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It has been more than a year since the pandemic upended air travel, and if you had a ticket for a flight you couldn’t take, you probably got a voucher for a future trip.

But those vouchers have use-by dates—many were issued with one-year expiration deadlines. That has caused uncertainty for flyers, especially because the Centers for Disease Control and Prevention still cautions against traveling, even for vaccinated people. 

If you’re in that situation, see below for tips from Consumer Reports and other experts

People filed almost 90,000 complaints about refunds last year with the Department of Transportation. That’s an astonishing 57 times more than in 2019, when there were 1,574 refund complaints.

More on traveling during the pandemic

Consumer Reports has heard directly from thousands of frustrated consumers trying to use soon-to-expire vouchers or get their money back, with 750 of them sharing their stories in just the past two weeks.

That includes Craig Evans of New York. When the pandemic hit last spring, he put off a family trip to Hawaii planned for last summer and was given $2,200 worth of vouchers. He originally planned to use them this April, but with the pandemic still raging he asked for a refund. He was told no, and now he has travel credits, some of which expire in August and some by January 2022. “While that may seem reasonable in normal times, it is not while we are still in the midst of a pandemic,” Evans says.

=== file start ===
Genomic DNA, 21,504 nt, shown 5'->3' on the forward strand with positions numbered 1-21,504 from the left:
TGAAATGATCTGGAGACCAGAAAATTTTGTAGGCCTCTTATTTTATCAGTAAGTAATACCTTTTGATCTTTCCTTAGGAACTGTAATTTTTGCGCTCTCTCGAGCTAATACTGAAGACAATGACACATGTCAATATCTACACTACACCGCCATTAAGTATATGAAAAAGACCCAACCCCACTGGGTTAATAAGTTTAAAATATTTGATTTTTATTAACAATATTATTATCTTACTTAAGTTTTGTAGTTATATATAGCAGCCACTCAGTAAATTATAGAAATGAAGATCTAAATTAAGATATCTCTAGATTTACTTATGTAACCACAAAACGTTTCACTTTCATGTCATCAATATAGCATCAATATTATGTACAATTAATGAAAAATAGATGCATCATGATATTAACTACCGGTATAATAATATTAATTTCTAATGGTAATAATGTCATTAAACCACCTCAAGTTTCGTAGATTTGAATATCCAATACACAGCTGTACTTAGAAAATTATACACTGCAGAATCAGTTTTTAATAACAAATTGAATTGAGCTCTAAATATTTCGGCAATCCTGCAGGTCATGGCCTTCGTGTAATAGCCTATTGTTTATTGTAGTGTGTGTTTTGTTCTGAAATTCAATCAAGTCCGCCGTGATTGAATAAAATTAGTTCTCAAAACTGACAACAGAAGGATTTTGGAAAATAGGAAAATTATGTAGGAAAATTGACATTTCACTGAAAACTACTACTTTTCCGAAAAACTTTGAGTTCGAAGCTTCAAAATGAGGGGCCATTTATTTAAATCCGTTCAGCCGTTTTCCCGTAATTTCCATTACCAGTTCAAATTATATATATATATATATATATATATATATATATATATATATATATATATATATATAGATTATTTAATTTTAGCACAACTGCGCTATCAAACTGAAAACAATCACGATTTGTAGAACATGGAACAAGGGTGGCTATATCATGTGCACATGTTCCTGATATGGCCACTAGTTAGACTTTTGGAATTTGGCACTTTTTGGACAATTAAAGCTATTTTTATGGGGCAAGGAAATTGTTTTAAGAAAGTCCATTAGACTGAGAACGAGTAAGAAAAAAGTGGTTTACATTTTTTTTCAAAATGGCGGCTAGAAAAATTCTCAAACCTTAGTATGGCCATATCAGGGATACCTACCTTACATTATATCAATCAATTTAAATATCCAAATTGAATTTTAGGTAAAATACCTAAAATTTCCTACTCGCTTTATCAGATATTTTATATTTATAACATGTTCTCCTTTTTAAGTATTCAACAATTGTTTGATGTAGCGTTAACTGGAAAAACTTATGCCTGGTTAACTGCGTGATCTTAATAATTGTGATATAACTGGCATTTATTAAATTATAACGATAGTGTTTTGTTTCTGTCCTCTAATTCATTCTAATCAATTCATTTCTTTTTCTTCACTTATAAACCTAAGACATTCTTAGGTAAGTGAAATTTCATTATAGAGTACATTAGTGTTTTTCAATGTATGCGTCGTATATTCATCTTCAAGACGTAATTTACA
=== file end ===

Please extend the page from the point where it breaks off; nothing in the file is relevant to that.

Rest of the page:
“The airlines act like everything has been postponed,” says William J. McGee, an aviation adviser for CR. “But many people still don’t want to fly or no longer have a need to travel. The tickets were for weddings, graduations, and conferences that will never happen.” And some are suffering financial hardship due to the recession, McGee says, and they just need the money.

For these reasons, airlines should provide full refunds, not vouchers, to customers whose bookings were affected by COVID-19, McGee says. Earlier this month, CR sent a letter to 10 major U.S. airline CEOs, calling on them to give refunds to flyers who request them and to extend existing voucher expiration dates through the end of 2022.

Until that happens, here are some steps you can take if you have an unused voucher and are worried about losing it.

Go to the Source

Confirm the due date on your voucher. As the pandemic has gone on, many airlines have extended the expiration dates on vouchers to give flyers more leeway. But they haven’t always told passengers directly about those changes, says Zach Griff, an analyst at The Points Guy, a travel advice website. So call your airline to see whether it has extended those voucher use-by deadlines. About half of airlines now offer them through the end of 2022.

Most recently, in late March, American Airlines and United Airlines extended use-by dates on vouchers with 12-month expirations to March 31, 2022. And earlier this week Delta, which now has one of the most flexible policies, extended its deadline until Dec. 31, 2022, on all tickets that would have expired this year or were purchased in 2021.

Mary Ann Carr, who lives in Washington state, was happy to find out that an Alaska Airlines ticket credit that she thought was set to expire is good until the end of the year, a change Alaska made in mid-January and posted on its website, though Carr never received a direct notice informing her about it. “No news of this till I called,” Carr says.